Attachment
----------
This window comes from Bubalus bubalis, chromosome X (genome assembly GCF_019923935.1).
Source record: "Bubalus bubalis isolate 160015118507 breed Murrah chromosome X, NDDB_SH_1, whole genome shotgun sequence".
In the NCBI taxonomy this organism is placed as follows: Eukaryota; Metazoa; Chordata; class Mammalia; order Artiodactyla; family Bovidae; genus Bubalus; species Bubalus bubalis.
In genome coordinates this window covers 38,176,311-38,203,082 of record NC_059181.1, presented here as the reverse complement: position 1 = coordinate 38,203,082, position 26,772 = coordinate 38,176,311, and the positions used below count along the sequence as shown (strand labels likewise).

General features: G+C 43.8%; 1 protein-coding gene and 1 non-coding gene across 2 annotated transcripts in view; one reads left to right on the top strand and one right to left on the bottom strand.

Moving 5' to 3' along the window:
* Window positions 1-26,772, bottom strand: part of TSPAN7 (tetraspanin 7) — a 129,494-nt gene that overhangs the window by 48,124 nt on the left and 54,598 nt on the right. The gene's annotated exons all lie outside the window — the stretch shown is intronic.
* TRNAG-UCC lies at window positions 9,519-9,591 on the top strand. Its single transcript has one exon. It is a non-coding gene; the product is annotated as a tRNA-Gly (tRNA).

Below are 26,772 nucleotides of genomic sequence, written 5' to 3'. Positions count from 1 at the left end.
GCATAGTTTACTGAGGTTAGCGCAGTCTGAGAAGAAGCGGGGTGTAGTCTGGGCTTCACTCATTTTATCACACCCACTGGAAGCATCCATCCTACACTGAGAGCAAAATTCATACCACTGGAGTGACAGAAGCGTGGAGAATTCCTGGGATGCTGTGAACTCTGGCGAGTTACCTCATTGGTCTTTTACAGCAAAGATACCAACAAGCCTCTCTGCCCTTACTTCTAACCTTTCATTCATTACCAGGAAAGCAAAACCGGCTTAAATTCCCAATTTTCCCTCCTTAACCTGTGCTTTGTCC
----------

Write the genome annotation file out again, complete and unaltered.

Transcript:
This window comes from Bubalus bubalis, chromosome X (genome assembly GCF_019923935.1).
Source record: "Bubalus bubalis isolate 160015118507 breed Murrah chromosome X, NDDB_SH_1, whole genome shotgun sequence".
In the NCBI taxonomy this organism is placed as follows: Eukaryota; Metazoa; Chordata; class Mammalia; order Artiodactyla; family Bovidae; genus Bubalus; species Bubalus bubalis.
In genome coordinates this window covers 38,176,311-38,203,082 of record NC_059181.1, presented here as the reverse complement: position 1 = coordinate 38,203,082, position 26,772 = coordinate 38,176,311, and the positions used below count along the sequence as shown (strand labels likewise).

General features: G+C 43.8%; 1 protein-coding gene and 1 non-coding gene across 2 annotated transcripts in view; one reads left to right on the top strand and one right to left on the bottom strand.

Moving 5' to 3' along the window:
* Window positions 1-26,772, bottom strand: part of TSPAN7 (tetraspanin 7) — a 129,494-nt gene that overhangs the window by 48,124 nt on the left and 54,598 nt on the right. The gene's annotated exons all lie outside the window — the stretch shown is intronic.
* TRNAG-UCC lies at window positions 9,519-9,591 on the top strand. Its single transcript has one exon. It is a non-coding gene; the product is annotated as a tRNA-Gly (tRNA).

Below are 26,772 nucleotides of genomic sequence, written 5' to 3'. Positions count from 1 at the left end.
GCATAGTTTACTGAGGTTAGCGCAGTCTGAGAAGAAGCGGGGTGTAGTCTGGGCTTCACTCATTTTATCACACCCACTGGAAGCATCCATCCTACACTGAGAGCAAAATTCATACCACTGGAGTGACAGAAGCGTGGAGAATTCCTGGGATGCTGTGAACTCTGGCGAGTTACCTCATTGGTCTTTTACAGCAAAGATACCAACAAGCCTCTCTGCCCTTACTTCTAACCTTTCATTCATTACCAGGAAAGCAAAACCGGCTTAAATTCCCAATTTTCCCTCCTTAACCTGTGCTTTGTCC